About this video
Why salespeople need to be aware today of the brand that they create
Video length: 3:33
Dave Harries: Grant I’d like to talk to you about branding now because something that some people might consider a little controversial that you put in your book is that branding is now in the domain of selling as well as marketing. Explain that.
Grant Leboff: Yes. What I meant by that is this. One of the things that the web, digital has done is it’s made everybody a personality. I don’t mean famous. Nobody’s famous. What I mean by everybody is a personality today is that it’s possible today for everybody to be checked out. If I’m meeting you for the first time, you can go on line and you can find out a lot about me and make quite a lot of value judgments about who I am, what I’m about, whether I’m worth meeting, et cetera, et cetera before we ever get face to face.
Now that’s unusual because twenty years ago you had value judgments about famous people that you saw on the screen or on the stage or whatever or heard them on the radio but for most of us who were anonymous the only way of knowing really about you is either hearsay but otherwise to meet you face to face. That’s not the case anymore. Sales people have got to be very, very aware today of the brand that they create, of the personality they create on line, in terms of the knowledge they present, in terms of the networks they’re a part of, the connections they have, the comments they put out there because all of that affects… Everybody in a way has a personal brand which is very very important.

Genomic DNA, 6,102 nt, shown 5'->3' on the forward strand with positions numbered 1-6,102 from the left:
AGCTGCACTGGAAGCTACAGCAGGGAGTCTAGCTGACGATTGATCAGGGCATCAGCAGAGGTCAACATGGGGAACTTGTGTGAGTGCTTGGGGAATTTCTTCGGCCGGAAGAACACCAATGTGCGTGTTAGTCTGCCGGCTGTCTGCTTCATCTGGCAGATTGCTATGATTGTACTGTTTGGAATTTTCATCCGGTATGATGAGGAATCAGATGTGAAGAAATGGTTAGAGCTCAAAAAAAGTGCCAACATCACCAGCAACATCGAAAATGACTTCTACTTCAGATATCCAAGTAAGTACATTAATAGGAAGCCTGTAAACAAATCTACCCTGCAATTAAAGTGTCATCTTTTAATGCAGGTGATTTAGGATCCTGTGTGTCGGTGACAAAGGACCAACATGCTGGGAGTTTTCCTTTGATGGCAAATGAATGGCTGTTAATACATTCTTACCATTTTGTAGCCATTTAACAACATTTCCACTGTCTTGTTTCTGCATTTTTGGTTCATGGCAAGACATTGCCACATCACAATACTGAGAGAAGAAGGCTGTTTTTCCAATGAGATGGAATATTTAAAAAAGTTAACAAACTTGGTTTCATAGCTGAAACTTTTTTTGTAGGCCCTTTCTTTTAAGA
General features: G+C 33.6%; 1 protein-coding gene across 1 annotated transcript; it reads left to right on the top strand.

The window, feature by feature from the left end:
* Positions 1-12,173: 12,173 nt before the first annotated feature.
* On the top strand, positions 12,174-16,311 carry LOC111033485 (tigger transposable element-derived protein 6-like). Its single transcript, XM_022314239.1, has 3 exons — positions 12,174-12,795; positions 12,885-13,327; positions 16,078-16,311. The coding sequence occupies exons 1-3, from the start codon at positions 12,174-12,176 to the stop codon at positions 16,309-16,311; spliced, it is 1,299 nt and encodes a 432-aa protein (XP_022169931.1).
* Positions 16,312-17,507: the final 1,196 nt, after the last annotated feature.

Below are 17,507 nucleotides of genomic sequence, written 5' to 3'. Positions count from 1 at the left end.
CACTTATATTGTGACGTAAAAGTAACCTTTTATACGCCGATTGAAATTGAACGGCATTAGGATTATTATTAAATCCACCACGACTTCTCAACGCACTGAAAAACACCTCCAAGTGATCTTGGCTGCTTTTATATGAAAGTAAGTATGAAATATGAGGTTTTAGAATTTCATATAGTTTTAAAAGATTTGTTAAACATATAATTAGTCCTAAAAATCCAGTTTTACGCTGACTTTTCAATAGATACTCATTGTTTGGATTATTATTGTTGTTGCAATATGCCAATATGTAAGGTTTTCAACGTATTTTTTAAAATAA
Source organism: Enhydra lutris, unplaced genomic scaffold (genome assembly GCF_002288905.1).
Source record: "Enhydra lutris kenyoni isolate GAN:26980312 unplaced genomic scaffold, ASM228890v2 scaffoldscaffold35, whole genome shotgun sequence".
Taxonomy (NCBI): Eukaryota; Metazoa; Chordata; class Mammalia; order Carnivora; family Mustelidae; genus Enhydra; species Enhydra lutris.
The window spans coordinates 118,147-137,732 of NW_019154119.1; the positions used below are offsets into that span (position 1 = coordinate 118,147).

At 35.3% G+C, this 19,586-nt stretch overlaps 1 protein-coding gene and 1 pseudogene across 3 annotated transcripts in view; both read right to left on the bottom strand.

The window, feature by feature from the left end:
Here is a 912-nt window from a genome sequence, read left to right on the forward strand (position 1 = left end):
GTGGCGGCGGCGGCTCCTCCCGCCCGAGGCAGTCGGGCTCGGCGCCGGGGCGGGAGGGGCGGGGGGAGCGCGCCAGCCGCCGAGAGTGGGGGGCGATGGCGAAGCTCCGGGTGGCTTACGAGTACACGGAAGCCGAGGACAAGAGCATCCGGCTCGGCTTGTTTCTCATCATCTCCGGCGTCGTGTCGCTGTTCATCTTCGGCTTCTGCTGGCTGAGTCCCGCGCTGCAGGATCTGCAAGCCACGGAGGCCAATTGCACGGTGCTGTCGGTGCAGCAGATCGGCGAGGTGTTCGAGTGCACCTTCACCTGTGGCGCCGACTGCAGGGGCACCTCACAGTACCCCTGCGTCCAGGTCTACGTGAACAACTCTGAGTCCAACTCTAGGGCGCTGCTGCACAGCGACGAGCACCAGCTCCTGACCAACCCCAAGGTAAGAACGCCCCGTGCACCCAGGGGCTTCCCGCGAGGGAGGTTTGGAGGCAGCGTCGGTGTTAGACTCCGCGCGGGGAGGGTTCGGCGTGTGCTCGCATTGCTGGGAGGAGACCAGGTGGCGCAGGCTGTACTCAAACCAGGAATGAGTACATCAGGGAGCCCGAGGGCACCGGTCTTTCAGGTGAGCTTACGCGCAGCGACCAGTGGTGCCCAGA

Dave Harries: I suppose what you’re saying is that that personal brand has to be a continuation of the organizations brand I would image. The one the traditional marketing department would have tried to create and reinforce and so on. It’s important that the sales people are right there and they’re congruent with that brand.
Grant Leboff: Exactly right. There has to be a consistency, you’re one hundred percent right, between … It doesn’t have to be the same but of course it has to be consistent. If I’m representing an organization and I seem to be diametrically opposed in my views or completely different from that organization then it’s not authentic, it’s not real, it’s not genuine and there will be a lack of trust there. Any incongruence in a message normally leads to a lack of trust. Not because you’re a bad person but it just doesn’t sit right, it doesn’t resonant. The other part where branding becomes important for a sales person is that branding is powerful because what branding gives people is mind share.
In other words if I asked you to think of three soft drinks right now, it wouldn’t surprise me if one of them was Coca Cola. One of those drinks being Coca Cola, they’ve paid for that mind share over many years. What it means is you go to the supermarket. You’re having a barbecue let’s say with some friends, I’m going to put some soft drinks in the trolley. I better put some Coke in there because people kind of expect that. That’s how branding leads to sales because that mind share means that that is always in the buying set. It’s important for sales people to do the same today within their narrow market places in which they work.
In other words if you are sharing titbits, sharing ideas, sharing knowledge, networking with people, building an awareness because you have this brand that you’re creating, when I’m ready to buy you’re one of the people that come into my buying set. I must speak to Dave about video. Therefore you are in the buying set and you get some of those leads. Branding from an awareness point of view as well as a reputational point of view matters to sales people today.
There may be small changes to the spoken word in this transcript in order make it more readable.